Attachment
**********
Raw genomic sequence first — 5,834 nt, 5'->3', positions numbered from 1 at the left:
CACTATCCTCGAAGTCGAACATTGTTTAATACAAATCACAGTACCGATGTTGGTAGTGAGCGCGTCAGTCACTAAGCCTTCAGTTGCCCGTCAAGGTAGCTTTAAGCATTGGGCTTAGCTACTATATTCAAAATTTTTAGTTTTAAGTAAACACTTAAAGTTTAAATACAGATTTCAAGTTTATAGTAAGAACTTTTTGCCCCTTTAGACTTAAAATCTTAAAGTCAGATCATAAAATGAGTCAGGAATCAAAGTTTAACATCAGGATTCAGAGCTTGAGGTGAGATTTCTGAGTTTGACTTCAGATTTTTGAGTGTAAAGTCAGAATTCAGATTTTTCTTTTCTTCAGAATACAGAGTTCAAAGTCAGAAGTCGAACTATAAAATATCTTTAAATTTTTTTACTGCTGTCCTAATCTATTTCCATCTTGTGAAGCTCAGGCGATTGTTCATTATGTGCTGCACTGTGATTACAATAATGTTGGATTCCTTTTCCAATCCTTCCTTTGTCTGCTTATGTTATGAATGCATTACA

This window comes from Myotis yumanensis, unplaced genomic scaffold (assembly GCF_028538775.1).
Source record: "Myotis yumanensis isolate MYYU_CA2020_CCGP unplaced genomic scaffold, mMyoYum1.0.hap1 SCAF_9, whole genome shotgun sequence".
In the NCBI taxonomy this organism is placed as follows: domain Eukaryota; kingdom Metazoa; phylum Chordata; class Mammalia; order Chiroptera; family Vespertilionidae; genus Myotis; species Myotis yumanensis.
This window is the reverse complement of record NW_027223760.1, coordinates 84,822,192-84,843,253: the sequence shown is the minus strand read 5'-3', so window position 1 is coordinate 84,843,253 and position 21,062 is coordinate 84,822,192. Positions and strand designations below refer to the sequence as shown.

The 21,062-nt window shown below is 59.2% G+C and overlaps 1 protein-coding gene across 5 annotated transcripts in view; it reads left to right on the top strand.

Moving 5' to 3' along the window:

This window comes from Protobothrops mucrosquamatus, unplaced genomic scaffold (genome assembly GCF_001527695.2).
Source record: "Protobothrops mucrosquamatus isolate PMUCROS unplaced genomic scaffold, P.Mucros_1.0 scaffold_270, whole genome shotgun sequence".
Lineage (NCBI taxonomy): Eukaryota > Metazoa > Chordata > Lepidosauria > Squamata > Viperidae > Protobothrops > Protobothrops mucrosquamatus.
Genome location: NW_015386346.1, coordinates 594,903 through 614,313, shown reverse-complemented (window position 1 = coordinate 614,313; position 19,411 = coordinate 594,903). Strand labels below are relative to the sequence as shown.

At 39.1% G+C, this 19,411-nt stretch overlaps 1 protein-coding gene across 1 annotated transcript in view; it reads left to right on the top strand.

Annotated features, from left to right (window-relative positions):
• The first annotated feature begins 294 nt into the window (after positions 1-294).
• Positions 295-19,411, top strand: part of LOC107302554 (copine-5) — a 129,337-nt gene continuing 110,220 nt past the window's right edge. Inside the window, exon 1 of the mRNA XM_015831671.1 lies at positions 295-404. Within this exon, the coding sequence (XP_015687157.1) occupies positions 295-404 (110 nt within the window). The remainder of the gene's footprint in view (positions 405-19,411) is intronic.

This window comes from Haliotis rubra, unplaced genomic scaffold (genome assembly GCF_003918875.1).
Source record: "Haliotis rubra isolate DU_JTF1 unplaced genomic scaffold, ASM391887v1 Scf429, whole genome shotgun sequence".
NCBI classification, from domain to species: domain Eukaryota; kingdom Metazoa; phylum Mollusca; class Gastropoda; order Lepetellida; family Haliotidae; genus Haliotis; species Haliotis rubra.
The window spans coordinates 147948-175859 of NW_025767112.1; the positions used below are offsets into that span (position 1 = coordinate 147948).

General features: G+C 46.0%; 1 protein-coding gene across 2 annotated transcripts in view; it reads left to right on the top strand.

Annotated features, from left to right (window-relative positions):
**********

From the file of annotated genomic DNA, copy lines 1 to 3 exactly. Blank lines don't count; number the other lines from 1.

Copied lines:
Raw genomic sequence first — 5,834 nt, 5'->3', positions numbered from 1 at the left:
CACTATCCTCGAAGTCGAACATTGTTTAATACAAATCACAGTACCGATGTTGGTAGTGAGCGCGTCAGTCACTAAGCCTTCAGTTGCCCGTCAAGGTAGCTTTAAGCATTGGGCTTAGCTACTATATTCAAAATTTTTAGTTTTAAGTAAACACTTAAAGTTTAAATACAGATTTCAAGTTTATAGTAAGAACTTTTTGCCCCTTTAGACTTAAAATCTTAAAGTCAGATCATAAAATGAGTCAGGAATCAAAGTTTAACATCAGGATTCAGAGCTTGAGGTGAGATTTCTGAGTTTGACTTCAGATTTTTGAGTGTAAAGTCAGAATTCAGATTTTTCTTTTCTTCAGAATACAGAGTTCAAAGTCAGAAGTCGAACTATAAAATATCTTTAAATTTTTTTACTGCTGTCCTAATCTATTTCCATCTTGTGAAGCTCAGGCGATTGTTCATTATGTGCTGCACTGTGATTACAATAATGTTGGATTCCTTTTCCAATCCTTCCTTTGTCTGCTTATGTTATGAATGCATTACA

This window comes from Myotis yumanensis, unplaced genomic scaffold (assembly GCF_028538775.1).